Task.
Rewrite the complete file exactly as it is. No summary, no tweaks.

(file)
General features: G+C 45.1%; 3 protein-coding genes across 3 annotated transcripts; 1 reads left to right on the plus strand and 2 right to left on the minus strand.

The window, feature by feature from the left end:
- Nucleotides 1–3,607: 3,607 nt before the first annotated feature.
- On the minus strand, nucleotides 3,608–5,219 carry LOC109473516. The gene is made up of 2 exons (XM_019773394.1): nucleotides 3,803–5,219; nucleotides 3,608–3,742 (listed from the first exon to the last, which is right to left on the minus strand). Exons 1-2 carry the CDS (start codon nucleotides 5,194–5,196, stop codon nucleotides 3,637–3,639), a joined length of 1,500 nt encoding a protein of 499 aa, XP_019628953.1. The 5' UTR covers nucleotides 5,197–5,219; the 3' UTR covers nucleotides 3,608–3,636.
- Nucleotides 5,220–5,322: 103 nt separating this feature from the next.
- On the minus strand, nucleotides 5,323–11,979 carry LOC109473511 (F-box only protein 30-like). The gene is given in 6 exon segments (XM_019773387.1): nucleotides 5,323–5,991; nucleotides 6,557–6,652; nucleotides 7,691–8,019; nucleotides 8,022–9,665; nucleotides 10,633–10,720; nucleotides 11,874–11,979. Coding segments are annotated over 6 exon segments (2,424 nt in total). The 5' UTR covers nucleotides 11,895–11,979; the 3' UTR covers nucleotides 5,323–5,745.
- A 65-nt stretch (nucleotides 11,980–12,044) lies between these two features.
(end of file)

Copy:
General features: G+C 45.1%; 3 protein-coding genes across 3 annotated transcripts; 1 reads left to right on the plus strand and 2 right to left on the minus strand.

The window, feature by feature from the left end:
- Nucleotides 1–3,607: 3,607 nt before the first annotated feature.
- On the minus strand, nucleotides 3,608–5,219 carry LOC109473516. The gene is made up of 2 exons (XM_019773394.1): nucleotides 3,803–5,219; nucleotides 3,608–3,742 (listed from the first exon to the last, which is right to left on the minus strand). Exons 1-2 carry the CDS (start codon nucleotides 5,194–5,196, stop codon nucleotides 3,637–3,639), a joined length of 1,500 nt encoding a protein of 499 aa, XP_019628953.1. The 5' UTR covers nucleotides 5,197–5,219; the 3' UTR covers nucleotides 3,608–3,636.
- Nucleotides 5,220–5,322: 103 nt separating this feature from the next.
- On the minus strand, nucleotides 5,323–11,979 carry LOC109473511 (F-box only protein 30-like). The gene is given in 6 exon segments (XM_019773387.1): nucleotides 5,323–5,991; nucleotides 6,557–6,652; nucleotides 7,691–8,019; nucleotides 8,022–9,665; nucleotides 10,633–10,720; nucleotides 11,874–11,979. Coding segments are annotated over 6 exon segments (2,424 nt in total). The 5' UTR covers nucleotides 11,895–11,979; the 3' UTR covers nucleotides 5,323–5,745.
- A 65-nt stretch (nucleotides 11,980–12,044) lies between these two features.